When should you Update Predictive Models?

on December 17, 2012

Rethinking Business Intelligence: Information or Decisions

on January 21, 2013

Why you should update predictive models

After writing my previous post, “How Often Should You Update Predictive Models”, it was appropriate to followup with a post regarding the consequences of not updating predictive models.

Predictive models use the patterns in historical and transactional data to identify risks and opportunities. Since the conditions and the environment are constantly changing the accuracy of predictive models need to be monitored. Once a predictive model no longer reflects reality it needs to be updated. Most of the time this is because the assumptions behind the model need to be updated.

Take for example a community bank. Internally every new transaction, deposit, withdrawal, application, or transfer creates new data. For most individuals, these transactions are occur several time every day, and that means you’re compiling thousands of new data points. Over time the customers environment is changes, this  is reflected in each data point collected. Did they get a raise or a new job? Is there car breaking down? So although this community bank may have a relatively modest customer base, their customers are experiencing change all the time.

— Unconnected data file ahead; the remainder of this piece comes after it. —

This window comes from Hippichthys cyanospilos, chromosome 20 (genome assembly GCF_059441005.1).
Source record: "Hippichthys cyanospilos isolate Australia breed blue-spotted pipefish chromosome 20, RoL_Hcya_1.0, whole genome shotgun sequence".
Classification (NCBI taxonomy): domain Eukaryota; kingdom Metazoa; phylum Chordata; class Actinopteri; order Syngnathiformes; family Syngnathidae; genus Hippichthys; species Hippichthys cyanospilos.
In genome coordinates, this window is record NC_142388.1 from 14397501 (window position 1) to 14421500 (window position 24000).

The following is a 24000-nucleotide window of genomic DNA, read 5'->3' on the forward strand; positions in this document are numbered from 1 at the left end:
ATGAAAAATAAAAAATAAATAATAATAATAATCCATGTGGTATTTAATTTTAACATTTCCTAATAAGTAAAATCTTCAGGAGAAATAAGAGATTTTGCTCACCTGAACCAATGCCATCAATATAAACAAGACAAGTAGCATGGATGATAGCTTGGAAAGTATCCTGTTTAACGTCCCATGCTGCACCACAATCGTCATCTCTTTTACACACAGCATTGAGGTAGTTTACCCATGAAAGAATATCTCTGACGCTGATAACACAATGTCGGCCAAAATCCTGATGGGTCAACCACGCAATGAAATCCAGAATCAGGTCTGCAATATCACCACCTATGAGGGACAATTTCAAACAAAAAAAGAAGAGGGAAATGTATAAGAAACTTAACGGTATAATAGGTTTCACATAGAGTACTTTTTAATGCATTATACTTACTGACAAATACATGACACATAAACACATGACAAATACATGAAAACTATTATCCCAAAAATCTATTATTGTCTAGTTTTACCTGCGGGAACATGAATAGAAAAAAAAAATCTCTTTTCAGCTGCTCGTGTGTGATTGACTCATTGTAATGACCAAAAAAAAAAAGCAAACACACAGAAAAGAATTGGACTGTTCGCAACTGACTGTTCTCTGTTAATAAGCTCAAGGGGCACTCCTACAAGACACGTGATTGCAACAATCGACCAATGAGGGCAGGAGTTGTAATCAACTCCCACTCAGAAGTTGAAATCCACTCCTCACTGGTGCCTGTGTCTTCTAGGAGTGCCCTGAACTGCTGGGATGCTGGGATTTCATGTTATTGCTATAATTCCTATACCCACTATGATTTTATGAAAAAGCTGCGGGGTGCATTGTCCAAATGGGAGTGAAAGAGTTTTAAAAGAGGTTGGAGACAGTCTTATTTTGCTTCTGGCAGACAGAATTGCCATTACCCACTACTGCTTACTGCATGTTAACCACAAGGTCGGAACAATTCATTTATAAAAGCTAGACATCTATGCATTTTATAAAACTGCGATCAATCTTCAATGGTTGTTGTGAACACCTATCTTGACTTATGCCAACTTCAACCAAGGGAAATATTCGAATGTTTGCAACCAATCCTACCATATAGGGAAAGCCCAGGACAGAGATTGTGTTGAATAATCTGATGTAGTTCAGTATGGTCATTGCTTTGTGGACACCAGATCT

Also, their are external changes that impact a customer’s behavior. For example interest rates change, new competitors enter markets, competitors invest in marketing, consumer confidence changes, and competitors merge. It makes sense then that they would need to update their predictive models to keep up with all of these changes. When these changes start to represent structural changes a new model needs to be developed.

For a typical community bank, strategic sales, marketing, and planning decisions happen at least once a quarter. If a bank doesn’t update their predictive models in preparation for these events, they are at a high risk of using obsolete information when making decisions.

What are the consequences of using this obsolete information?

  • Your pricing models don’t reflect changes in the competitive environment.
  • You recommend outdated products.
  • Your marketing material isn’t targeted at the right groups. They might not exist any more.
  • Your business development team begins chasing the wrong types of leads. For example, it might not be a profit environment to pursue new home mortgages.

So if you’re planning on making an investment in predictive analytics, make sure you consider the implications of using your data as well as the consequences of using outdated information.

Looking for something?